WELCOME TO THE CITI LABORATORY

 
 

The goal of the Citi laboratory is to understand at the molecular level how specific proteins of the junctional complex of vertebrate epithelial and endothelial cells contribute to physiology and pathology at the subcellular, cellular, tissue, organ and organism levels.


Epithelial and endothelial tissues play a fundamental role in in separating different body compartments, and in the absorption, secretion and barrier functions of major organs. The vast majority of cancers arises within epithelial organs, and invasion and metastasis correlate with disruption or loss of cell-cell junctions. Epithelia are also the first target of pathogens. Endothelial cells play a fundamental role in cardiovascular physiology.


We are specifically interested in clarifying how specific protein components of epithelial tight and adherens junctions interact with the cytoskeleton to regulate cell architecture, signaling and different aspects of epithelial cell and tissue function (barrier, adhesion, pathogen interaction, electrolyte physiology, etc.). We are also very much interested in how mechanical force affects protein conformation and interactions, having discovered in 2017 that ZO-1 is a mechanosensing protein, and in 2022 that cingulin interaction with ZO-1 regulates ZO-1 conformation.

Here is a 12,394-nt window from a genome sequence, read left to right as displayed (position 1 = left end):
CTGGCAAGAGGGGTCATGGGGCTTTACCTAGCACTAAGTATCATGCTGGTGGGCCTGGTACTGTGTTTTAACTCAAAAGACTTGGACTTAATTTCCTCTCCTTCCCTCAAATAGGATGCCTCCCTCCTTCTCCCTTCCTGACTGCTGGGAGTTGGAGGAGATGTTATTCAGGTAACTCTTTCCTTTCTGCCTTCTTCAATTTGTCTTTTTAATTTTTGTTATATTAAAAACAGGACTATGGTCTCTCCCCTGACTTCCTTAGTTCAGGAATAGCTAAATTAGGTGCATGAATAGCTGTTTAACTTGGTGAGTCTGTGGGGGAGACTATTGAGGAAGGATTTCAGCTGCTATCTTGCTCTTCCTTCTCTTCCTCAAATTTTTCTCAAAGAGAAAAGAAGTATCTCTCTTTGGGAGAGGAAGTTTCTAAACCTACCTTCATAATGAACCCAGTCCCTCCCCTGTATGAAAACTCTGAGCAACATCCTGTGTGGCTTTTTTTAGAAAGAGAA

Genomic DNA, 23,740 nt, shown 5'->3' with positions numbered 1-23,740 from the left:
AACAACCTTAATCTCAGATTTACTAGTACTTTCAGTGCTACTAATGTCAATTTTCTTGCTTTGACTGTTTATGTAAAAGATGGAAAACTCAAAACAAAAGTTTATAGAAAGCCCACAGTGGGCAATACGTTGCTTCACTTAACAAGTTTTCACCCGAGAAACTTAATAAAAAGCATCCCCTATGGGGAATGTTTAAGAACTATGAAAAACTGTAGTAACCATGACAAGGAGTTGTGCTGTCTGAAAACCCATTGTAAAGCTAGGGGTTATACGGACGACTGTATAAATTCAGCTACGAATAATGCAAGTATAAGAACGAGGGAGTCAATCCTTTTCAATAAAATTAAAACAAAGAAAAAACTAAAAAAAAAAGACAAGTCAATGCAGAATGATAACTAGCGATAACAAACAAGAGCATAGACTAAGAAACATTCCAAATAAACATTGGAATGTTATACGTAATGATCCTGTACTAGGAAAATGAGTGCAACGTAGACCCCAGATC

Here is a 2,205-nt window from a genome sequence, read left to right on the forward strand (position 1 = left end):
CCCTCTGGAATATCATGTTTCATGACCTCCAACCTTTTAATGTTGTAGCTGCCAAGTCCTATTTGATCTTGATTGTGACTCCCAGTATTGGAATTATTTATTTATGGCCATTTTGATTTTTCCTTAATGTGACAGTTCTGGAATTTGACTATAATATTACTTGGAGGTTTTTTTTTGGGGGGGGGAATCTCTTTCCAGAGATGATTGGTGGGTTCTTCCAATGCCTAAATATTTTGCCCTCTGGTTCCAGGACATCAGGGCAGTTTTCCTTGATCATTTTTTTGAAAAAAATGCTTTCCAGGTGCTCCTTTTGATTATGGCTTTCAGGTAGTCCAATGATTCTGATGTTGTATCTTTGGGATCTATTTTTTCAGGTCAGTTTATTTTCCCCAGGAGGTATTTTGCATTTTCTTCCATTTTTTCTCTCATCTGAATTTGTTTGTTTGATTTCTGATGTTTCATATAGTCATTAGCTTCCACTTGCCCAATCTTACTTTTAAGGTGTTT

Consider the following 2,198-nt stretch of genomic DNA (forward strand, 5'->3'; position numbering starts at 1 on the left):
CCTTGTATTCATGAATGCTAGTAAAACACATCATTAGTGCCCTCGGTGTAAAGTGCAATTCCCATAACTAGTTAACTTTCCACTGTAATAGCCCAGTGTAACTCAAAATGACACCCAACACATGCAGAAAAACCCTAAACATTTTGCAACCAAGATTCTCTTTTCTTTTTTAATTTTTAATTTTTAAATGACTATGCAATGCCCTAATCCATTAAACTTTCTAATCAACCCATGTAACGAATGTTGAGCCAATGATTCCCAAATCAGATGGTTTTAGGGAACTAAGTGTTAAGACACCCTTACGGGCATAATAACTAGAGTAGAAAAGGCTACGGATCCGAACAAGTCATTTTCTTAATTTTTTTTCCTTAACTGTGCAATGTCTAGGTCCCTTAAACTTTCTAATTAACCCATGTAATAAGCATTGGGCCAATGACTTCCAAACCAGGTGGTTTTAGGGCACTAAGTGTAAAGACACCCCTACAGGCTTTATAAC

We use a combination of biochemical, cellular and in vivo approaches, including the generation and characterization of knockout mice, which help us to frame the significance of our discoveries within the context of a whole vertebrate organism.


Please browse the Research and Publications pages for more details of our work!




 

ARCHITECTURE, MOLECULAR MECHANISMS AND FUNCTIONS OF APICAL JUNCTIONS

Prof. Sandra Citi, MD, PhD


Dept. Cell Biology

University of Geneva

SciencesIII

4, Boulevard d’Yvoy

1211-4 Geneva

Switzerland


HOW TO REACH US:

http://www.unige.ch/sciences/biologie/bicel/directions.html


HOW TO CONTACT US

sandra.citi@unige.ch

Tel (Secretary): +41-22-3793054

Fax. +41-22-3796868

MDCKII CELLS

NEW ARTICLES


THE PLEKHA7-PDZD11 COMPLEX REGULATES PMCA


CINGULIN REGULATES ZO-1